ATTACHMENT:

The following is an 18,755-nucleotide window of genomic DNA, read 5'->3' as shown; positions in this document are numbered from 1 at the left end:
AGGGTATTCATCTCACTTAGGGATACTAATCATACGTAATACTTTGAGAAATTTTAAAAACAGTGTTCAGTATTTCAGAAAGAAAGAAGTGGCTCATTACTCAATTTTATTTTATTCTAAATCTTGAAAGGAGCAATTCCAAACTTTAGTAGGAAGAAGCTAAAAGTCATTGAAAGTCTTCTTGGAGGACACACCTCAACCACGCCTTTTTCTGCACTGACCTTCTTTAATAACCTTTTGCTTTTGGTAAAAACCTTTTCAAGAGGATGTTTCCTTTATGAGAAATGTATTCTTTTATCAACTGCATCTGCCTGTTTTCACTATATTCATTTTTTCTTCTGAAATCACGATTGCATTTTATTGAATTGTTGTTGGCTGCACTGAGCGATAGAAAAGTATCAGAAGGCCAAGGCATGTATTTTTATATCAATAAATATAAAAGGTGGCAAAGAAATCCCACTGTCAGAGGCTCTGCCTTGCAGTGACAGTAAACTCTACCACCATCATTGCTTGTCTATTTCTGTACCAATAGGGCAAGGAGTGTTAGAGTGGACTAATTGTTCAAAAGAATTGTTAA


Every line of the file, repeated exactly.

The following is an 18,755-nucleotide window of genomic DNA, read 5'->3' as shown; positions in this document are numbered from 1 at the left end:
AGGGTATTCATCTCACTTAGGGATACTAATCATACGTAATACTTTGAGAAATTTTAAAAACAGTGTTCAGTATTTCAGAAAGAAAGAAGTGGCTCATTACTCAATTTTATTTTATTCTAAATCTTGAAAGGAGCAATTCCAAACTTTAGTAGGAAGAAGCTAAAAGTCATTGAAAGTCTTCTTGGAGGACACACCTCAACCACGCCTTTTTCTGCACTGACCTTCTTTAATAACCTTTTGCTTTTGGTAAAAACCTTTTCAAGAGGATGTTTCCTTTATGAGAAATGTATTCTTTTATCAACTGCATCTGCCTGTTTTCACTATATTCATTTTTTCTTCTGAAATCACGATTGCATTTTATTGAATTGTTGTTGGCTGCACTGAGCGATAGAAAAGTATCAGAAGGCCAAGGCATGTATTTTTATATCAATAAATATAAAAGGTGGCAAAGAAATCCCACTGTCAGAGGCTCTGCCTTGCAGTGACAGTAAACTCTACCACCATCATTGCTTGTCTATTTCTGTACCAATAGGGCAAGGAGTGTTAGAGTGGACTAATTGTTCAAAAGAATTGTTAA